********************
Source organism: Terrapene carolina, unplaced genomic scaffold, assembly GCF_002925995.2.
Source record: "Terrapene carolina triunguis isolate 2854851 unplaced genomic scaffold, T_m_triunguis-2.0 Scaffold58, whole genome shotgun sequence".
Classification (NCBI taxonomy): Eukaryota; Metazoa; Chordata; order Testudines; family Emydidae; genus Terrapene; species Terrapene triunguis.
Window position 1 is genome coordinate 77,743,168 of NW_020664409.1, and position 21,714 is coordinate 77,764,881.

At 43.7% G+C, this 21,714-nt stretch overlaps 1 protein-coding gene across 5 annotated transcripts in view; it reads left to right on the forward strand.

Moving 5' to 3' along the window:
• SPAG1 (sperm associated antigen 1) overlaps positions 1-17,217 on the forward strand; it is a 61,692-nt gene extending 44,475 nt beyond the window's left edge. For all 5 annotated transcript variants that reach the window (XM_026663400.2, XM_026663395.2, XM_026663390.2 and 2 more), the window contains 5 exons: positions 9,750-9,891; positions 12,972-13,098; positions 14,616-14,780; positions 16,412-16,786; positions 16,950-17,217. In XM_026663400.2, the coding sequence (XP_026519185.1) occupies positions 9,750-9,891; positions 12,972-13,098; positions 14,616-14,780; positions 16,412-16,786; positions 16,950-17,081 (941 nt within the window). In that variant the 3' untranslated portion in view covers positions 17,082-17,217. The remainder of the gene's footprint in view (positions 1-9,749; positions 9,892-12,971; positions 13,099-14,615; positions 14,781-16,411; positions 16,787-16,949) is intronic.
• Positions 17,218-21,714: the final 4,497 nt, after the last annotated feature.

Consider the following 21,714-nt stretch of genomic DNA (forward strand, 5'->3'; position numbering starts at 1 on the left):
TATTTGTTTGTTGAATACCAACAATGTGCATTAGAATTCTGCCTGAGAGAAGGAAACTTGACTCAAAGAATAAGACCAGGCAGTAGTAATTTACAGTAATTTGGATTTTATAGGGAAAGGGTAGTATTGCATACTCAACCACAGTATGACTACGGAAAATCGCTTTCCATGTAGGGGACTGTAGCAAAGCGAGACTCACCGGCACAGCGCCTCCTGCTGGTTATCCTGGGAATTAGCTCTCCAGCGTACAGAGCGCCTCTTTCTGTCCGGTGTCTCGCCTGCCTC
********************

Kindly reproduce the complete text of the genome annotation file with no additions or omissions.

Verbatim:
Source organism: Terrapene carolina, unplaced genomic scaffold, assembly GCF_002925995.2.
Source record: "Terrapene carolina triunguis isolate 2854851 unplaced genomic scaffold, T_m_triunguis-2.0 Scaffold58, whole genome shotgun sequence".
Classification (NCBI taxonomy): Eukaryota; Metazoa; Chordata; order Testudines; family Emydidae; genus Terrapene; species Terrapene triunguis.
Window position 1 is genome coordinate 77,743,168 of NW_020664409.1, and position 21,714 is coordinate 77,764,881.

At 43.7% G+C, this 21,714-nt stretch overlaps 1 protein-coding gene across 5 annotated transcripts in view; it reads left to right on the forward strand.

Moving 5' to 3' along the window:
• SPAG1 (sperm associated antigen 1) overlaps positions 1-17,217 on the forward strand; it is a 61,692-nt gene extending 44,475 nt beyond the window's left edge. For all 5 annotated transcript variants that reach the window (XM_026663400.2, XM_026663395.2, XM_026663390.2 and 2 more), the window contains 5 exons: positions 9,750-9,891; positions 12,972-13,098; positions 14,616-14,780; positions 16,412-16,786; positions 16,950-17,217. In XM_026663400.2, the coding sequence (XP_026519185.1) occupies positions 9,750-9,891; positions 12,972-13,098; positions 14,616-14,780; positions 16,412-16,786; positions 16,950-17,081 (941 nt within the window). In that variant the 3' untranslated portion in view covers positions 17,082-17,217. The remainder of the gene's footprint in view (positions 1-9,749; positions 9,892-12,971; positions 13,099-14,615; positions 14,781-16,411; positions 16,787-16,949) is intronic.
• Positions 17,218-21,714: the final 4,497 nt, after the last annotated feature.

Consider the following 21,714-nt stretch of genomic DNA (forward strand, 5'->3'; position numbering starts at 1 on the left):
TATTTGTTTGTTGAATACCAACAATGTGCATTAGAATTCTGCCTGAGAGAAGGAAACTTGACTCAAAGAATAAGACCAGGCAGTAGTAATTTACAGTAATTTGGATTTTATAGGGAAAGGGTAGTATTGCATACTCAACCACAGTATGACTACGGAAAATCGCTTTCCATGTAGGGGACTGTAGCAAAGCGAGACTCACCGGCACAGCGCCTCCTGCTGGTTATCCTGGGAATTAGCTCTCCAGCGTACAGAGCGCCTCTTTCTGTCCGGTGTCTCGCCTGCCTC